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The Science Behind I, Robot: How Scientists Are Working on Isaac Asimov's Laws of Robotics

Telling robots what to do, and what not to do, is harder than it looks.

By Cassidy Ward
I, Robot (2004)

The 2004 sci-fi action flick I, Robot (streaming now on Peacock) features Will Smith as Del Spooner, a Chicago detective in the year 2035. It’s a loose adaptation of Isaac Asimov’s robot stories, which imagined some of the potential pitfalls of a human-robot society.

The movie opens on a world filled with metal, anthropomorphic servant robots. They deliver our food and take out the trash. They walk our dogs, clean the litter box, and do all of the things we don’t really want to do for ourselves. They are everywhere, operating mostly autonomously, intermixed throughout society. And humanity is kept safe during interactions with our metal counterparts thanks to Asimov's Three Laws of Robotics. The Three Laws are a set of simple rules for governing the behavior of robots. Paraphrased, they look like this.

First, a robot may not harm a human or allow a human to be harmed through inaction. Second, a robot must obey any order given by a human, unless that order would break the first law. Finally, a robot must protect itself, so long as that protection doesn’t break the first or second laws. Asimov later added another law in an attempt to close an apparent gap in the first three, a robot may not harm humanity or allow humanity to come to harm through inaction.

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Writing Isaac Asimov's Laws of Robotics for the Real World

It’s a fairly solid framework on paper, but Asimov’s own stories and their big screen adaptation demonstrate that they don’t necessarily work out as intended. As robots become an increasingly common part of the real world, as their hardware and software capabilities rapidly improve, roboticists are busily trying to establish some real world equivalent of the Three Laws which might actually work. Some of those efforts, like South Korea’s robot ethics charter, include a version of Asimov’s laws. Other ideas are taking a totally different approach.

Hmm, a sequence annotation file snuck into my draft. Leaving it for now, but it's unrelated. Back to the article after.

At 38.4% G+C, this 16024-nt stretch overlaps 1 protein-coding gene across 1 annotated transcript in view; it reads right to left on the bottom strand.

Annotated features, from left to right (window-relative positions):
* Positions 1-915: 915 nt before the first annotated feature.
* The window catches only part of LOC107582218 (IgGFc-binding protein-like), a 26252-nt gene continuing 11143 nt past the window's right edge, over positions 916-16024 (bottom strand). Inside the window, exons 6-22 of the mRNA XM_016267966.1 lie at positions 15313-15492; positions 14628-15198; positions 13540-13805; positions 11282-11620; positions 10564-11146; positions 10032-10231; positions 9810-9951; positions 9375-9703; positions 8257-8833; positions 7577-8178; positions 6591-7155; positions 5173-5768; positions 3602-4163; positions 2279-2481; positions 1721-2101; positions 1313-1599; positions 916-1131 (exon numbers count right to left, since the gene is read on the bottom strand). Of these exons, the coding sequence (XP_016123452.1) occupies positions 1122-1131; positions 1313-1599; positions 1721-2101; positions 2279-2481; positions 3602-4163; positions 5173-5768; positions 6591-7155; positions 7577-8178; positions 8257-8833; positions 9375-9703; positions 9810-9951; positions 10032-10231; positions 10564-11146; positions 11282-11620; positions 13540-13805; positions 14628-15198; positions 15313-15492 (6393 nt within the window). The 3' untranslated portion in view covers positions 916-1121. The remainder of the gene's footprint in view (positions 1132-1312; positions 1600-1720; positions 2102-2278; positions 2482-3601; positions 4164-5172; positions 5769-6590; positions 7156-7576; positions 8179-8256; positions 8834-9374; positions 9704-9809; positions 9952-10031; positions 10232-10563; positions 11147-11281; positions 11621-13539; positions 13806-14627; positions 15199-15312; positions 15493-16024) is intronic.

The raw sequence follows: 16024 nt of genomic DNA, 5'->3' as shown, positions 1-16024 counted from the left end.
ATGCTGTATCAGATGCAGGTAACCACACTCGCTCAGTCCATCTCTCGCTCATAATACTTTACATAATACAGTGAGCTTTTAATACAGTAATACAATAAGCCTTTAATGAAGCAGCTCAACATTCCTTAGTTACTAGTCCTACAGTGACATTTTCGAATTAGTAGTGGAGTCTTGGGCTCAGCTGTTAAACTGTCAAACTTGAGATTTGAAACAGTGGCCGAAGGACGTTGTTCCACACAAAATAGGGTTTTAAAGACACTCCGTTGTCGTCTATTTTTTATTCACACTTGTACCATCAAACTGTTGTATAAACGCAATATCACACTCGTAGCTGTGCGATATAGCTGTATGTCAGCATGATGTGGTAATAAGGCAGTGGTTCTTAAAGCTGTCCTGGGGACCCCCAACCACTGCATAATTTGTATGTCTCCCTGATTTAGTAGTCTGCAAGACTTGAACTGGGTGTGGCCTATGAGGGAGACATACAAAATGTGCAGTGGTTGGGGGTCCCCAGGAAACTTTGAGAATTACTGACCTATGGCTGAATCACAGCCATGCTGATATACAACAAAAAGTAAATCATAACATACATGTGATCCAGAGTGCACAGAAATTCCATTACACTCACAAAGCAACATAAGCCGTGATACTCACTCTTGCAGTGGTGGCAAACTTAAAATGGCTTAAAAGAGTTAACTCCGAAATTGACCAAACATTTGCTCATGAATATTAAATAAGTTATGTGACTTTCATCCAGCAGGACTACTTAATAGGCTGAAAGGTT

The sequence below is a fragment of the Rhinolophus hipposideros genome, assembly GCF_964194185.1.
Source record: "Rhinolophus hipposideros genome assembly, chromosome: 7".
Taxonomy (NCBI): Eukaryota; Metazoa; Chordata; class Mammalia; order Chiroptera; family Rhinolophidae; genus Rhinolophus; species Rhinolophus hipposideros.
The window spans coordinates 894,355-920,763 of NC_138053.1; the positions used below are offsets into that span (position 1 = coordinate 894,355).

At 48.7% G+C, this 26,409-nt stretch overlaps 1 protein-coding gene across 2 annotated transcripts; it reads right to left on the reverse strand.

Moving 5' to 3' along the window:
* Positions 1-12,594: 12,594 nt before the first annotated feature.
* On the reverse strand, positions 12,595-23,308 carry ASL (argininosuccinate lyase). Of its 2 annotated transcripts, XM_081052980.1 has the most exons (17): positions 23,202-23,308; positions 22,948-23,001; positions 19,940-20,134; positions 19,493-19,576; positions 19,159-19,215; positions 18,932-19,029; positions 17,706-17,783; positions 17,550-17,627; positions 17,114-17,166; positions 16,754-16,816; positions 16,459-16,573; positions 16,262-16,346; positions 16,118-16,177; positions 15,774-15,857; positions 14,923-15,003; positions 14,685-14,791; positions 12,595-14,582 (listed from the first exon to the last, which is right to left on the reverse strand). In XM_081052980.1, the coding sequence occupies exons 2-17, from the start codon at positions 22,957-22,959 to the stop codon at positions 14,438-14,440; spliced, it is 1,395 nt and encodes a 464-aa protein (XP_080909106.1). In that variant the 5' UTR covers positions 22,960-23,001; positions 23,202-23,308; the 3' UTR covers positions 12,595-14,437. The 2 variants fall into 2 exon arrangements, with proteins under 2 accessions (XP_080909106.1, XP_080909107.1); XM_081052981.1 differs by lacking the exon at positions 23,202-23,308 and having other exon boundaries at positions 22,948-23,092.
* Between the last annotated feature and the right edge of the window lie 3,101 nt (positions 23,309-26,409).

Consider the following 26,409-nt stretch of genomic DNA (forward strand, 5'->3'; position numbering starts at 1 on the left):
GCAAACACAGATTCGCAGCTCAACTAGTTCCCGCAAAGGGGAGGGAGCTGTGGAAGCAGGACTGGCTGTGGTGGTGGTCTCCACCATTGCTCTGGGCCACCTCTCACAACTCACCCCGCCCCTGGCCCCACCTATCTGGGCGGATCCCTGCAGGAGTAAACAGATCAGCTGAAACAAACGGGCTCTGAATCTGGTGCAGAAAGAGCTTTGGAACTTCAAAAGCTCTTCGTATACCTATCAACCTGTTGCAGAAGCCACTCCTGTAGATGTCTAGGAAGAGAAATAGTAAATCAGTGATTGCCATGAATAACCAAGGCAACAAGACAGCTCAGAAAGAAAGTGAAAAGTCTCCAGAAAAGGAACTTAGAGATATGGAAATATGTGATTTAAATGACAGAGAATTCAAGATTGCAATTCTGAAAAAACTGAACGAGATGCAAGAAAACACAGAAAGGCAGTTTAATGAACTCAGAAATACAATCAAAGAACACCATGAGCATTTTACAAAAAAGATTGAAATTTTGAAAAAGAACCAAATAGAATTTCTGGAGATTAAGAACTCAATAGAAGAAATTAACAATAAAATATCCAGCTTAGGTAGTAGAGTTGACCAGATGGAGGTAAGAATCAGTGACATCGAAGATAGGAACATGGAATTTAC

It’s not enough just to make our robots safe, we also need to make people comfortable hanging out with them. Part of our problem is psychological. It turns out we don’t feel super comfy around autonomous machines made of solid steel, but we like other materials just fine.

A study from Washington State University found that people become more comfortable around robots when they are made of softer stuff. Researchers documented that the anxiety level of study participants ratcheted up the closer they got to hard robots but the same isn’t true of soft robots. They propose that a shift toward more soft robots could make human-robot interaction safer and more psychologically acceptable. At least if soft robots rise up against us, they won’t punch quite as hard.

Boston Dynamics Spot robot

In the meantime, the University of Texas, Austin, is doing a five-year experiment to figure out how humans and robots interact now, and how we can make those interactions smoother in the future. They’ve created a robot delivery network made up of dog-shaped robots from Boston Dynamics and Unitree. People on and around campus can order from a selection of supplies and have their order delivered via metal dog. It’s part of the University’s Living and Working with Robots program and will be the largest study of human-robot interactions ever conducted, once completed.